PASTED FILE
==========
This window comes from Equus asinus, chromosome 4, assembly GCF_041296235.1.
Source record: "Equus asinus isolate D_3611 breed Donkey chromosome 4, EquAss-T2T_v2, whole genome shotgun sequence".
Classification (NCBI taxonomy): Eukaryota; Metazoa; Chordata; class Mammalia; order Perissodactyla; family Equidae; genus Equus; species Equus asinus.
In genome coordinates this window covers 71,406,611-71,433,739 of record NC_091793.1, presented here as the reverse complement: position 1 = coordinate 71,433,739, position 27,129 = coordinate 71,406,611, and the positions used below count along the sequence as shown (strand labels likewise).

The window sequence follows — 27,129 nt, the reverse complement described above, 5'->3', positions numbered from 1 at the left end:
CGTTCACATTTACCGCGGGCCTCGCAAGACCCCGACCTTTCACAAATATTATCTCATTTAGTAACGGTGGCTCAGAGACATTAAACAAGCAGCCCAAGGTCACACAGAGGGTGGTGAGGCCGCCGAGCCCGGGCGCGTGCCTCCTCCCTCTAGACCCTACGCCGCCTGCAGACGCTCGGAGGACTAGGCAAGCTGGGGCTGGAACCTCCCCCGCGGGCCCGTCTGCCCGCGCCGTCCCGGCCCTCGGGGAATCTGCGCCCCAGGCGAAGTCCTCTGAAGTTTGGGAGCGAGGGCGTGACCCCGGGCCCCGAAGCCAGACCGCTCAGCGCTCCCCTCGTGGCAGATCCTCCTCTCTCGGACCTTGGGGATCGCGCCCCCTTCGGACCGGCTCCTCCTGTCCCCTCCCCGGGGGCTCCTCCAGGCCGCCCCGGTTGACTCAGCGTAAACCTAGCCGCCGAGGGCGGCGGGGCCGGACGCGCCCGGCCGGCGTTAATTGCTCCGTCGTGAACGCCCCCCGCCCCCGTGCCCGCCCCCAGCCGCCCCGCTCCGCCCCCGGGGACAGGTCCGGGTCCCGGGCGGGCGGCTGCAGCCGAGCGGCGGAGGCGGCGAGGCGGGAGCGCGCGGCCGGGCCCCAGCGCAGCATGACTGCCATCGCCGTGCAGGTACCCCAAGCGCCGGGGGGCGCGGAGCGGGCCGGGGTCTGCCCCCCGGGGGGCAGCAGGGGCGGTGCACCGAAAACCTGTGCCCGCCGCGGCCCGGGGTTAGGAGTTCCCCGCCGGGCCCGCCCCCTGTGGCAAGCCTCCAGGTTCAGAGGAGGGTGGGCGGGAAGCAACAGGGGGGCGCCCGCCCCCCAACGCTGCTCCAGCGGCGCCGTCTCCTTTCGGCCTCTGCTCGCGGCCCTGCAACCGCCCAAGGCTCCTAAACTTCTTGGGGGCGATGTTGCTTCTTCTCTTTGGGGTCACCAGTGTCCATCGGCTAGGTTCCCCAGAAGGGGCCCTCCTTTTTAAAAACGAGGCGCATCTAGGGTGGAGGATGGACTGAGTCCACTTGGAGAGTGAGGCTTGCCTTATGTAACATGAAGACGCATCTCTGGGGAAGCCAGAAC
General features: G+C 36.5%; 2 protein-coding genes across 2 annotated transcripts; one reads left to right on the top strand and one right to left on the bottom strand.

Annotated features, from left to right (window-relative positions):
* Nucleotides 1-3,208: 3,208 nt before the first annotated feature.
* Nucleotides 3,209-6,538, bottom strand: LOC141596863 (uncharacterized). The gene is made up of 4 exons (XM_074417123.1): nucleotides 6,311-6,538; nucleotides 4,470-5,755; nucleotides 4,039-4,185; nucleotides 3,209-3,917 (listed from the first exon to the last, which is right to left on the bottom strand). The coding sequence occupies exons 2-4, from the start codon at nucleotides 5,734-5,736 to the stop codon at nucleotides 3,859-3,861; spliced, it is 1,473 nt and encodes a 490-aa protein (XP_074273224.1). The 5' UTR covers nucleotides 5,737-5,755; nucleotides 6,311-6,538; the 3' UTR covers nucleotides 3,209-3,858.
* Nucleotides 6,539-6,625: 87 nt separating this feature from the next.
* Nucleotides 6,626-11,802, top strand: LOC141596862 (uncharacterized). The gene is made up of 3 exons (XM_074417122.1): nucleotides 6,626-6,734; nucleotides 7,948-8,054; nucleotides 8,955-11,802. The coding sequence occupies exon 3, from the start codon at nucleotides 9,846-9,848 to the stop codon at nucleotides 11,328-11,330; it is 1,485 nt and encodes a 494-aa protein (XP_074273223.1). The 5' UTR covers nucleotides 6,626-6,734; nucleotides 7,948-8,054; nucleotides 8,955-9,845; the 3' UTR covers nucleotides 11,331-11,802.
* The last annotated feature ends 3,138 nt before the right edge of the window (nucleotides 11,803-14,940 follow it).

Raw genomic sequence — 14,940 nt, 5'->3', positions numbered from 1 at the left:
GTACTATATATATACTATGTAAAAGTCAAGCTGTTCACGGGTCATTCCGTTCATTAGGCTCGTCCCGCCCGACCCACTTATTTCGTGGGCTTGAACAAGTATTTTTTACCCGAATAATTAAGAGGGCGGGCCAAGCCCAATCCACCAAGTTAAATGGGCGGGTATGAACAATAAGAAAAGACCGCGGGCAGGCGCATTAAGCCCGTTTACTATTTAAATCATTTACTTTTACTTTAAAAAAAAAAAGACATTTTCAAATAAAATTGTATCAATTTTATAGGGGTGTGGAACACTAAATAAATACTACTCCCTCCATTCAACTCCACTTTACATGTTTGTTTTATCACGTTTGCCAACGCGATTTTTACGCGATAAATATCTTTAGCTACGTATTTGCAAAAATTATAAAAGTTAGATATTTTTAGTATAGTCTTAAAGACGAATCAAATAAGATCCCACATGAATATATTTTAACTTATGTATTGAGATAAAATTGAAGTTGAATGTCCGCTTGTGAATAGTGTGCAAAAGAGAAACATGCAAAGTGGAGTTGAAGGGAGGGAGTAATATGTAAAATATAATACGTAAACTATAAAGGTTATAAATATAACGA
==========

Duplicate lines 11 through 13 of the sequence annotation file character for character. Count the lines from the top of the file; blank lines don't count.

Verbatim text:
* Nucleotides 6,539-6,625: 87 nt separating this feature from the next.
* Nucleotides 6,626-11,802, top strand: LOC141596862 (uncharacterized). The gene is made up of 3 exons (XM_074417122.1): nucleotides 6,626-6,734; nucleotides 7,948-8,054; nucleotides 8,955-11,802. The coding sequence occupies exon 3, from the start codon at nucleotides 9,846-9,848 to the stop codon at nucleotides 11,328-11,330; it is 1,485 nt and encodes a 494-aa protein (XP_074273223.1). The 5' UTR covers nucleotides 6,626-6,734; nucleotides 7,948-8,054; nucleotides 8,955-9,845; the 3' UTR covers nucleotides 11,331-11,802.
* The last annotated feature ends 3,138 nt before the right edge of the window (nucleotides 11,803-14,940 follow it).